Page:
Who is looking out for the rights of Americans? Apparently no one.
The NSA, which already legally collects U.S. call records, also collects contact lists. The Washington Post reports the agency is not authorized by Congress or the special intelligence court created by the Foreign Intelligence Surveillance Act to gather this data.
Collecting the information is illegal in the U.S., so the NSA does its work overseas. This is a variation on endlessly holding terror suspects in foreign jails and torturing them outside of U.S. legal restrictions.
Irony of ironies, the NSA is collecting communications data at a volume that has imperiled the capacities of storage repositories.
Both Congress and the executive branch come off badly. Lawmakers are fully empowered to hold hearings, ask questions and rewrite budgets if they do not like the answers or outcomes. President Obama is absolutely responsible for how the money is spent, and this bald evasion of the law does not reflect well on the Harvard Law School grad.
Unnamed officials tell the Post that Americans should not be worried because the sleuths are only looking for links to terrorist plotters. All that personal stuff is safe.
Right, it is safe until some low-ranking employee with a big security clearance decides the world ought to know whom ordinary Americans are communicating with.
That kind of random decision is how Americans know about this profound level of surveillance; former NSA contractor Edward Snowden leaked the secrets before he fled to Russia.
Hundreds of millions of communication contacts could be dumped by someone else who perceives a higher purpose.
Get Congress involved, and wake up the White House.
Pittsburgh Post-Gazette on the Arab kingdom passes on a coveted U.N. seat:
What started recently as a routine action at the United Nations Security Council, the election of non-permanent members, turned into a major drama when Saudi Arabia, one of the five just elected, turned down the seat.
The Security Council is made up of 15 members. Five are permanent: China, France, Russia, the United Kingdom and the United States. Ten are non-permanent, with five chosen each year for a two-year term. Last week Chad, Chile, Lithuania, Nigeria and Saudi Arabia were picked to serve until 2015.
The Foreign Ministry of Saudi Arabia dropped a bomb by declining the seat and listing grievances against the Security Council for rejecting what is generally considered to be an honor. The Arab Group at the U.N. urged Saudi Arabia to take the seat, while the Arab League recommended refusing it. The country's U.N. delegation was apparently caught by surprise, having lobbied at this General Assembly session for the seat.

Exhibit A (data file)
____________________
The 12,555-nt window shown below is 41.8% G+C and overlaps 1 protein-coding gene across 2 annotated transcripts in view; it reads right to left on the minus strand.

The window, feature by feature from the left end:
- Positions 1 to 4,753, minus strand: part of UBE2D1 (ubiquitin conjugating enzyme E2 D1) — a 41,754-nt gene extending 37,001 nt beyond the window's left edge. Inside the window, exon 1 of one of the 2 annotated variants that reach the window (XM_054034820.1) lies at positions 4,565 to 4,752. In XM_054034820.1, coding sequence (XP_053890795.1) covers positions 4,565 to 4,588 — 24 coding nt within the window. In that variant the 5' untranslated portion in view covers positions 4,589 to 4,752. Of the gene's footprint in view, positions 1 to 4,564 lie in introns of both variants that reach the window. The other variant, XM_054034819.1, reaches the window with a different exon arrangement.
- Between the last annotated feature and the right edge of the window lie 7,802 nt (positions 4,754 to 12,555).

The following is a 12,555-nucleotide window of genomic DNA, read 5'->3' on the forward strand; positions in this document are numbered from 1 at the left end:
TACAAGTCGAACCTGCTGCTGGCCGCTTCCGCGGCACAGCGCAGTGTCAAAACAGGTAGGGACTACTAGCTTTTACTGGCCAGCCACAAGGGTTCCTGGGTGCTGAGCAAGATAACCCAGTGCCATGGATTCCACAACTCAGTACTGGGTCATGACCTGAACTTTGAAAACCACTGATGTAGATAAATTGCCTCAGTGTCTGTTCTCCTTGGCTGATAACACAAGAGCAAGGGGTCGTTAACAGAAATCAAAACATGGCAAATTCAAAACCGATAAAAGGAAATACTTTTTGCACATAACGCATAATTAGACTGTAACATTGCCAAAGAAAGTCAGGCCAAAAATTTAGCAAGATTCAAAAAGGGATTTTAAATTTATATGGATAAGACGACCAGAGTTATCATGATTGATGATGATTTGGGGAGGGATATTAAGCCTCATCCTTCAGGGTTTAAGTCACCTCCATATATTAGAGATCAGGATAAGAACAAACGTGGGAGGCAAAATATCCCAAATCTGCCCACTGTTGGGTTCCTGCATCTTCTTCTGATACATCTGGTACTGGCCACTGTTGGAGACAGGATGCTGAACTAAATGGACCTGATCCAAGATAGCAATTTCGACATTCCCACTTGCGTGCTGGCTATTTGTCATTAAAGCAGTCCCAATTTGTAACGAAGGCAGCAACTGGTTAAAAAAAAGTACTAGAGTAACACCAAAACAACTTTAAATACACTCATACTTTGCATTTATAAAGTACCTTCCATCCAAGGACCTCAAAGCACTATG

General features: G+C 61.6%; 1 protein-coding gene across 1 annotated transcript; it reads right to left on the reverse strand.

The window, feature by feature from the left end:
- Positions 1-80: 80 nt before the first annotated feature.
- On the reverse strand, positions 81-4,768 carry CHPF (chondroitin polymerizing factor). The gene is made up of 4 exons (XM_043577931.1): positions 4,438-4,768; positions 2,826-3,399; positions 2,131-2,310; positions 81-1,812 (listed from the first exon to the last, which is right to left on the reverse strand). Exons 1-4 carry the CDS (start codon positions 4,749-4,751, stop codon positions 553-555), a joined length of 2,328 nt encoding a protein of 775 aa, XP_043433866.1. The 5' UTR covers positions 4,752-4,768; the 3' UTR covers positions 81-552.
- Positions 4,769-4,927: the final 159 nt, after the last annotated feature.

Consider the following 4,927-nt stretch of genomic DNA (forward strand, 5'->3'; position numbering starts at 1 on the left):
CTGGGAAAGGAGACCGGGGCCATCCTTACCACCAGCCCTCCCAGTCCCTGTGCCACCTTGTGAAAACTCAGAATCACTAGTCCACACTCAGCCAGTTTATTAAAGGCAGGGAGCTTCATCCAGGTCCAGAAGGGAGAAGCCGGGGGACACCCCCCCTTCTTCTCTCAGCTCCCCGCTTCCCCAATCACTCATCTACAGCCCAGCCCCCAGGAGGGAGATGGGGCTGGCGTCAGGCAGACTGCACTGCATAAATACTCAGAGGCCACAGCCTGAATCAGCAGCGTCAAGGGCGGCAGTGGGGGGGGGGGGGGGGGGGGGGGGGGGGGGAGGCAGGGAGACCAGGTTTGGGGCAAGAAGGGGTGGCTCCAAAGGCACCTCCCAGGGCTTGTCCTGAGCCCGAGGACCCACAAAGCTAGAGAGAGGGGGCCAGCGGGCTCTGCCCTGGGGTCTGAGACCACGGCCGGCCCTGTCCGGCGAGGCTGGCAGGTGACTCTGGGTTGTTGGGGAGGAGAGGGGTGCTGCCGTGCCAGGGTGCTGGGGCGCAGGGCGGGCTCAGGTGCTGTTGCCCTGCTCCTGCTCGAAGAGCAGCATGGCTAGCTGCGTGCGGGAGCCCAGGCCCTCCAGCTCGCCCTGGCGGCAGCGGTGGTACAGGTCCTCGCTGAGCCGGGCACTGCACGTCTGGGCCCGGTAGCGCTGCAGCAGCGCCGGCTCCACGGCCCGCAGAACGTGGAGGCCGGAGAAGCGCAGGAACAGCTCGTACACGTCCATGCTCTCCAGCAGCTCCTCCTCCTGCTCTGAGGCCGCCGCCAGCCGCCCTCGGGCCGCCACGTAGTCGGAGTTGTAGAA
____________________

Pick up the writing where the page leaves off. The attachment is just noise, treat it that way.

The Saudi Foreign Ministry said the Security Council had showed its "inability to perform its duties." Specifically, it complained about the U.N.'s inaction on the Syrian war and chemical weapons, the Israeli-Palestinian issue and the presence of weapons of mass destruction in the Middle East, presumably referring to Iran and Israel.
The Saudis apparently were also expressing annoyance at the United States for avoiding a military attack on Syria by leaving the removal of Syria's chemical weapons up to the Organization for the Prohibition of Chemical Weapons, for restarting the Israeli-Palestinian talks and for resuming the long-suspended dialogue with Iran on its nuclear weapons program.
Some Saudi elements may prefer to conduct the kingdom's foreign policy privately, apart from international bodies, thereby forgoing the opportunity that the Security Council provides to swing a bigger bat in global affairs. Saudi rulers may consider that relative isolation is key to the monarchy's preservation in the 21st century, but that remains to be seen.
The Australian on cunning Carr exits stage left:
Bob Carr was one of the few ministers in the Gillard government who seemed to be enjoying himself. In November 1984, just a year after he was elected to the NSW parliament, he confided in his diary that "the ultimate taste of politics" would be to serve as minister for foreign affairs in a Labor government.
It explains why Senator Carr relished the job as foreign minister, even though he held the post for just 18 months. He had also long coveted a seat on the red leather benches of the Senate, putting his name forward on at least four previous occasions. Voters have every right to be disappointed that Senator Carr has quit before his new six-year term commences next July. Yet as he argued yesterday, parties should use casual vacancies to attract into politics people with experience. The Australian welcomed his appointment to the Senate. We suggested Labor and the Coalition look to other former premiers, in addition to leaders in fields outside politics, to bolster their parliamentary ranks. It is disappointing to see that NSW Labor is set to hand the Senate vacancy to Deborah O'Neill, a one-term MP who lost her NSW central coast seat of Robertson at the election. The party has not taken his parting advice.